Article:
by Mark Gauvreau Judge
Ex Post Facto
It's sad, really. And I'm not being sarcastic. Last week, Len Downie, executive editor of the Washington Post, announced a reorganization plan. Staff will be moved around and cut, story length shortened, presence on the web expanded. Circulation at the once–mighty Post is down, as it is at virtually all major newspapers (disastrously so on the other coast in the case of the Los Angeles Times).
Of course, the Post was once a titan. If you grew up in Washington, as I did, hearing the thump of the morning Washington Post against your door was as natural as slipping on your sandals or brushing your teeth. Actually, it was more magical than that. There was an excitement to the Post, a tingle in the spine as you padded down the driveway for your copy. The paper's writers set the parameters of the debate. We read them over breakfast, and talked about them with our friends: Didja see what Tony Kornheiser said in Sports? Tom Shales' piece about The Gong Show— you gotta read it! Sally Quinn wrote something you have to see! Richard Cohen and Meg Greenfield on the op–ed page were must–stops. Not to mention Watergate. Ignoring the Post during the early 1970s, before computers and cable, was like deciding not to breathe.
As a kid, I held the paper in awe. My father worked at National Geographic, just a couple blocks from the Post. In grade school we went on a field trip to the paper, and I remember the monkish solemnity we observed entering the environs of 15 and L. Mother Mary, we were slipping down the same corridors trod by Woodward and Bernstein! Getting a call or visit from the Post was like an audience with the pope. In the mid 1980s, my brother was a successful actor in Washington, and won the Helen Hayes Award, given to the region's best actor. Sure, the award was great, and meeting celebrities at the after party was a charge—but the next day he was on the front of the Style section in the Post. He had made it.
Then there was that day in 1989 when I got a call from the paper. I was working at a record store. I had written a letter complaining about an essay they had run, and they had liked my letter—they wanted me to come in and talk. I was 25, and being invited into the sanctum sanctorum of American journalism. I met with the editors of the Outlook section—the Sunday op/ed part—who invited me to write "about whatever you want." I didn't even feel my feet touch the sidewalk as I walked from the Post building to my dad's office at National Geographic for a congratulatory lunch.
It was around this time that David Ignatius, who was at the time the editor of the Outlook section—he's now a columnist for the paper—announced that the Post should hire more "weirdos, misfits, outcasts", folks who had something interesting to say, who could add sparks to the paper. Of course, his advice went nowhere. I was told by one editor that the Post was an iceberg that moved in micromillimeters. They could talk about change all they wanted, but the template was set.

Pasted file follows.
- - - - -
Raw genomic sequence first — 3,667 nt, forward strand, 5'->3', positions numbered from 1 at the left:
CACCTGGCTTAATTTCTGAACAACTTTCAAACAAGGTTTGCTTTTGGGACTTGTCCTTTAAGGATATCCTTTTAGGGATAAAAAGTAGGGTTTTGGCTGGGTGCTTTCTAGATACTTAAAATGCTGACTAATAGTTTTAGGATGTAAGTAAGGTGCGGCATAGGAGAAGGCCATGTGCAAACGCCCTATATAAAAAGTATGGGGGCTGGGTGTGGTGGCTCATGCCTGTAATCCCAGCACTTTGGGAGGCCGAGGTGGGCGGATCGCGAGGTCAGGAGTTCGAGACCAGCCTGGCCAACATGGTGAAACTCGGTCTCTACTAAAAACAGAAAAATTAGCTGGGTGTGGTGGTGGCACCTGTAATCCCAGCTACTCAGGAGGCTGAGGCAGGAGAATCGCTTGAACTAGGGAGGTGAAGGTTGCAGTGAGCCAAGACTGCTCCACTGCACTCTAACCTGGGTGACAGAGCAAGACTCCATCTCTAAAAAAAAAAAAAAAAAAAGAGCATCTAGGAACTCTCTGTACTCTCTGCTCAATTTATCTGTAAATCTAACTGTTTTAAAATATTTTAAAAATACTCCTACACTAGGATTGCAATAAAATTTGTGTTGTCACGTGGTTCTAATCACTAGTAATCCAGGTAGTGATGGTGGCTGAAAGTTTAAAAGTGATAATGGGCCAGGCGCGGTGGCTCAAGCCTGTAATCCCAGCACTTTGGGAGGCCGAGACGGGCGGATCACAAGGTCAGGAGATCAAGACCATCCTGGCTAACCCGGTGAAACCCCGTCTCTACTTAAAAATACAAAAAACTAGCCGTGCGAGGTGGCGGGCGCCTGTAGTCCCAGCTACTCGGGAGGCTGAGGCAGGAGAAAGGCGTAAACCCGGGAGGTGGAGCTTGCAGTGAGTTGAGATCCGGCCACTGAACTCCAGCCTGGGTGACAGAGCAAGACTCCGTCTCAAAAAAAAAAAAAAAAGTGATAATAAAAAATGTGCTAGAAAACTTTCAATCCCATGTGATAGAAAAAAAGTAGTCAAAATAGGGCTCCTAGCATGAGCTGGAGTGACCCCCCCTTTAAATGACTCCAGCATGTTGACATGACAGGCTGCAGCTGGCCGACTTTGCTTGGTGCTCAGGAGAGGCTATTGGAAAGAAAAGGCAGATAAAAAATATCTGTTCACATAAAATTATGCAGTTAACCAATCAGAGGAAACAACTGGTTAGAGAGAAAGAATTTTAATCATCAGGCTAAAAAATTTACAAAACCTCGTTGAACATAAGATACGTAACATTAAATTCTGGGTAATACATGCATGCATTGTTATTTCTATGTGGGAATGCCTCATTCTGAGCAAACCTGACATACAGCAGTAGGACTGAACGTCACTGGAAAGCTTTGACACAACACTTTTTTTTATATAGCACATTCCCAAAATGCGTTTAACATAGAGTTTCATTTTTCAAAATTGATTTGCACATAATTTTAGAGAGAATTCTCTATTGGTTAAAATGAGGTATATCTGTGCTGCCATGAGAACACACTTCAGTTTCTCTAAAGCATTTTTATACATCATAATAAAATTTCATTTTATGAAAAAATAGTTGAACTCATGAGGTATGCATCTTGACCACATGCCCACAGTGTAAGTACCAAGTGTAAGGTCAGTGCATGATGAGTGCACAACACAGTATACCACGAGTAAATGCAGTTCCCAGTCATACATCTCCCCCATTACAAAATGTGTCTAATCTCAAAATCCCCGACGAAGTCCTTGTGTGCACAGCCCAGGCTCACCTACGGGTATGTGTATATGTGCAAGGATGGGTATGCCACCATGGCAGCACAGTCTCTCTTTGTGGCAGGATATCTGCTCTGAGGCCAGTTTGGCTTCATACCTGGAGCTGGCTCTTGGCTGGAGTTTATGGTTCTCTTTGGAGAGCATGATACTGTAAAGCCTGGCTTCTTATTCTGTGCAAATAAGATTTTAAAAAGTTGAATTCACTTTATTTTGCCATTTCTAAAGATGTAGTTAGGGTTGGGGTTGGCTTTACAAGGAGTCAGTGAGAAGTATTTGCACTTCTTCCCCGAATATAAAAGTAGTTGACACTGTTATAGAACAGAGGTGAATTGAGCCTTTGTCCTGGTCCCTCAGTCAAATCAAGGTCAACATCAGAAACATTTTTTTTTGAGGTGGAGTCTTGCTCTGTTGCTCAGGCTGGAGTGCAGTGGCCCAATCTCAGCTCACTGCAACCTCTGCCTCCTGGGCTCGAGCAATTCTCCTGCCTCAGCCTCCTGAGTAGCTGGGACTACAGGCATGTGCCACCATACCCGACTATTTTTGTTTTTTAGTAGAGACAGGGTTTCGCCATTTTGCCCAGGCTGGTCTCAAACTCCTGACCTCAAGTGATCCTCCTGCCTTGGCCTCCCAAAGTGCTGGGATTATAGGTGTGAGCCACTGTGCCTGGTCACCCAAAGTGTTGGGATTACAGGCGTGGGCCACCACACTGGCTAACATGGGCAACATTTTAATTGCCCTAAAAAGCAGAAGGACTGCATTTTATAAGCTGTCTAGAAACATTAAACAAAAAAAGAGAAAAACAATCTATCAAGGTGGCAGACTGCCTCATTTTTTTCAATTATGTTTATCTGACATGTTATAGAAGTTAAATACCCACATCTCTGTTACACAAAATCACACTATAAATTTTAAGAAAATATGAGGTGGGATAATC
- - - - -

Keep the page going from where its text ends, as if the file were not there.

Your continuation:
I did wind up writing several pieces for the Post, most often the Outlook section, over the years. And as I grew more conservative, I became more and more aware of what the parameters were. Nothing pro–life, nothing too blatantly Christian, nothing arguing about natural law or homosexuality—unless, of course, it was a performance of conservative switchback, like when Laura Ingraham wrote about her love for her gay brother. Inevitably, I ran up against the liberal orthodoxy there. It most strikingly occurred in 1994, when Outlook ran, at a full page, an op–ed/essay of mine about saving the Howard Theater, one of the oldest historical black theaters in America. I went into detail about the history of the Howard, yet something strange happened to my copy when I got to the 1960s. I had referred to the "moral and cultural collapse" that had destroyed the Howard and surrounding neighborhood—the drugs, rioting, and black racism that had brought down that part of town. The night before the paper came out, I was called and told that the phrase "moral and cultural collapse" had been changed to "social upheaval." Note: this was an editorial in the editorial section.
Of course, I didn't complain. This was the Post. You didn't complain. Because, if you did, you'd be out—and if you were out, there was no where else to go. The old Washington Star was gone, and the internet had not yet exploded.So the Post could and would ruthlessly jettison anyone even mildly critical. My freelancing for the Post ended a few years ago. I was writing record reviews for the Style section, and had the dumb nerve to criticize some of the other coverage. Simply because he was a fan of jazz singer Diana Krall, Book World writer Michael Dirda got to review her album. It was a disaster—it was obvious Dirda knew nothing about jazz. Other rock and roll writers were often illiterate, which, I argued, was bad for the Post.I also had become a serious Catholic, which was a problem. The Post doesn't cover religion—it's buried on the last page of the B section on the Saturday paper—and it is simply out of the question that any should creep into your writing, no matter how subtly. One album I reviewed reminded me of Easter, I wrote in one piece. Rejected. When it bounced back, I simply removed the Easter reference and sent it to a different editor. It was published two days later.